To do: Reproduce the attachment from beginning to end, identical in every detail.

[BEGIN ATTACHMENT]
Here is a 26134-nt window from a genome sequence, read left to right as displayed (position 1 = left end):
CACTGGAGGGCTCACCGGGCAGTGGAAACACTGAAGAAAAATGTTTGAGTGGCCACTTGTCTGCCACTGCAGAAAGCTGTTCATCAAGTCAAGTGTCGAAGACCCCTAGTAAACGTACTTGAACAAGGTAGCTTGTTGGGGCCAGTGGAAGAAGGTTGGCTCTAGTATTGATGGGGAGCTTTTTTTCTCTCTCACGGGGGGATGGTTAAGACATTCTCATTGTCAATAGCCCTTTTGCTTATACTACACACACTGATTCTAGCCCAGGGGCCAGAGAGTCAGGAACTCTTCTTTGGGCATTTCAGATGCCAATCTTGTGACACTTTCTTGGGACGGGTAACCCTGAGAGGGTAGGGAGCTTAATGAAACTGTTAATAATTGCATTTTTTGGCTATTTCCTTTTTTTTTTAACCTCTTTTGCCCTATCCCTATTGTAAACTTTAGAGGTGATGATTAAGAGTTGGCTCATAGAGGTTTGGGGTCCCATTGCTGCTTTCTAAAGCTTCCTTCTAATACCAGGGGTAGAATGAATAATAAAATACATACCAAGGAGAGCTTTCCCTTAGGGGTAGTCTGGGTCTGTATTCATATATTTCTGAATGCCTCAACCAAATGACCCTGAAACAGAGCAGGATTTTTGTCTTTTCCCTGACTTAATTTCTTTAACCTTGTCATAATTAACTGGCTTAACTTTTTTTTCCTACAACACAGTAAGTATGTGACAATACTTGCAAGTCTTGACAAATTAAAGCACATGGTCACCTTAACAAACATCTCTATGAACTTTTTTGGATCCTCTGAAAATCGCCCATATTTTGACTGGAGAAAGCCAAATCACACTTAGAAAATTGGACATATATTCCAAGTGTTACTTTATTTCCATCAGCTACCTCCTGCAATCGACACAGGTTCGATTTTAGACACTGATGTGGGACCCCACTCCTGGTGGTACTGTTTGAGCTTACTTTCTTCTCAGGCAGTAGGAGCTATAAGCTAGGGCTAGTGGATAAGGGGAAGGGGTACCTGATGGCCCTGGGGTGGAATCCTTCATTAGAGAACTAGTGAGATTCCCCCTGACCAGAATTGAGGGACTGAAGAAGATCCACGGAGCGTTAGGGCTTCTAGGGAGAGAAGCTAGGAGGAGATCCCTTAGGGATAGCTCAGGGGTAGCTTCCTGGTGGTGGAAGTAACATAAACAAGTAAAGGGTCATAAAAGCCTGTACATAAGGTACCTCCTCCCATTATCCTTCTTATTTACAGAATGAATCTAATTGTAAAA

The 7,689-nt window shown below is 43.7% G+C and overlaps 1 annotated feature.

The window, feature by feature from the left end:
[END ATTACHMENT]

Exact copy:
Here is a 26134-nt window from a genome sequence, read left to right as displayed (position 1 = left end):
CACTGGAGGGCTCACCGGGCAGTGGAAACACTGAAGAAAAATGTTTGAGTGGCCACTTGTCTGCCACTGCAGAAAGCTGTTCATCAAGTCAAGTGTCGAAGACCCCTAGTAAACGTACTTGAACAAGGTAGCTTGTTGGGGCCAGTGGAAGAAGGTTGGCTCTAGTATTGATGGGGAGCTTTTTTTCTCTCTCACGGGGGGATGGTTAAGACATTCTCATTGTCAATAGCCCTTTTGCTTATACTACACACACTGATTCTAGCCCAGGGGCCAGAGAGTCAGGAACTCTTCTTTGGGCATTTCAGATGCCAATCTTGTGACACTTTCTTGGGACGGGTAACCCTGAGAGGGTAGGGAGCTTAATGAAACTGTTAATAATTGCATTTTTTGGCTATTTCCTTTTTTTTTTAACCTCTTTTGCCCTATCCCTATTGTAAACTTTAGAGGTGATGATTAAGAGTTGGCTCATAGAGGTTTGGGGTCCCATTGCTGCTTTCTAAAGCTTCCTTCTAATACCAGGGGTAGAATGAATAATAAAATACATACCAAGGAGAGCTTTCCCTTAGGGGTAGTCTGGGTCTGTATTCATATATTTCTGAATGCCTCAACCAAATGACCCTGAAACAGAGCAGGATTTTTGTCTTTTCCCTGACTTAATTTCTTTAACCTTGTCATAATTAACTGGCTTAACTTTTTTTTCCTACAACACAGTAAGTATGTGACAATACTTGCAAGTCTTGACAAATTAAAGCACATGGTCACCTTAACAAACATCTCTATGAACTTTTTTGGATCCTCTGAAAATCGCCCATATTTTGACTGGAGAAAGCCAAATCACACTTAGAAAATTGGACATATATTCCAAGTGTTACTTTATTTCCATCAGCTACCTCCTGCAATCGACACAGGTTCGATTTTAGACACTGATGTGGGACCCCACTCCTGGTGGTACTGTTTGAGCTTACTTTCTTCTCAGGCAGTAGGAGCTATAAGCTAGGGCTAGTGGATAAGGGGAAGGGGTACCTGATGGCCCTGGGGTGGAATCCTTCATTAGAGAACTAGTGAGATTCCCCCTGACCAGAATTGAGGGACTGAAGAAGATCCACGGAGCGTTAGGGCTTCTAGGGAGAGAAGCTAGGAGGAGATCCCTTAGGGATAGCTCAGGGGTAGCTTCCTGGTGGTGGAAGTAACATAAACAAGTAAAGGGTCATAAAAGCCTGTACATAAGGTACCTCCTCCCATTATCCTTCTTATTTACAGAATGAATCTAATTGTAAAA

The 7,689-nt window shown below is 43.7% G+C and overlaps 1 annotated feature.

The window, feature by feature from the left end: